Large, Multi-Center, Prospective Registry of Rezūm Water Vapor Therapy for Benign Prostatic Hyperplasia - Beyond the Abstract

For the last 30 years, men have had the choice of living with their symptoms, taking oral medications to relax or shrink their prostate or having surgery. Surgery was either transurethral resection of the prostate (TURP) for prostates up to 80 cc or open simple prostatectomy for prostates >80-100cc. Over the past decade or so newer laser surgeries have become more common with a less invasive profile. More recently, minimally invasive surgical therapies (MISTs) have emerged as an office-based alternative that fits in between medications and surgery. The two main MIST options have been UroLift (prostatic urethral life) and Rezum (convective water vapor thermal therapy). A very recent 3rd option, iTIND (temporary implantable nitinol device) has just been introduced. Both UroLift and Rezum have had pivotal, prospective, randomized studies, now followed out to 5 years. It was these studies (at 1 year) that were submitted to the FDA for approval. Both UroLift and Rezum have similar improvements in symptoms scores, flows, and other outcome measures. UroLift recovers a little faster and has lower ejaculation dysfunction (0%vs 4-6% rezum), however, Rezum has much lower retreatment rates i.e. better durability) In the US, the FDA labeling for these procedures is 30-80cc prostate size.

Our study is unique in a number of ways. Firstly, it was prospectively collected data, starting on Day 1 with the first ever patient treated in Canada (April 9, 2019) and followed forward. This means the results represent the true outcomes of patients during. the surgeons learning curve (no prior experience). Second, it's one of the largest cohorts ever studied (229 patients)(larger than the pivotal study). Third and significantly, it includes an "all-comer" population of patients without any inclusion/exclusion criteria. This is a "real-world" sample of men, unlike those seen in a tightly controlled clinical trial. The average prostate size is 71.5cc which is much larger than the average size seen in clinical trial of Rezum (45.8 cc). Additionally, these cases are performed in under 5 minutes (very fast). Fourth, unlike other studies, it includes 83 men with prostates >80cc, with a mean in this larger group of 105cc (range 80-160).

These very large prostates would normally require invasive surgery whose operative time would be 1-2 hours at least. These cases were performed in 6 minutes under local anesthesia or light intravenous sedation. We also included men in retention with urinary catheters. Given all of these factors (wide variety of men and prostate sizes, no size limitations, men in retention, etc,) we see very significant improvements in validated symptoms scores, quality of life questions, flow rates, and residual urine. We see the preservation of sexual function including no change in erection and ejaculatory function. We see few complications (2%) and very few retreatments (2 patients 0.9%). Admittedly, given the mechanism of steam, we expect swelling of the prostate initially, which results in longer catheterization times (almost 10 days, though this includes large 100cc+ glands whom we leave catheters for 10-14 days and retention patients for whom we leave catheters for 30 days). Despite this, patients are willing to have a catheter longer to avoid more invasive surgery, with higher rates of complications.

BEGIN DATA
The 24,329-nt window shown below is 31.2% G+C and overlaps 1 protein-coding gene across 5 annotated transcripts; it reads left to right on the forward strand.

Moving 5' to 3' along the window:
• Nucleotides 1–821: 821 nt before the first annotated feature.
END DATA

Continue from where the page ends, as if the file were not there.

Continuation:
These findings are significant as they show the versatility of Rezum over a very wide range of prostate sizes and shapes resulting in a fast, safe treatment with significant improvements in symptoms and flow. The limitations imposed by the FDA labeling really come down to the patient population in the original clinical trial, and not Rezum's ability to treat larger sized prostates, as evidenced in this study. Take home message: This prospectively collected registry of real-world cases of Rezum, shows Rezum to be a fast, effective treatment for BPH even in men with small-to-large prostates, median lobes, retention with catheters with a very low complication and retreatment rate at 1 year.

Written by: Dean Elterman, MD, MSc, FRCSC, Division of Urology, University Health Network, University of Toronto, Toronto, Canada

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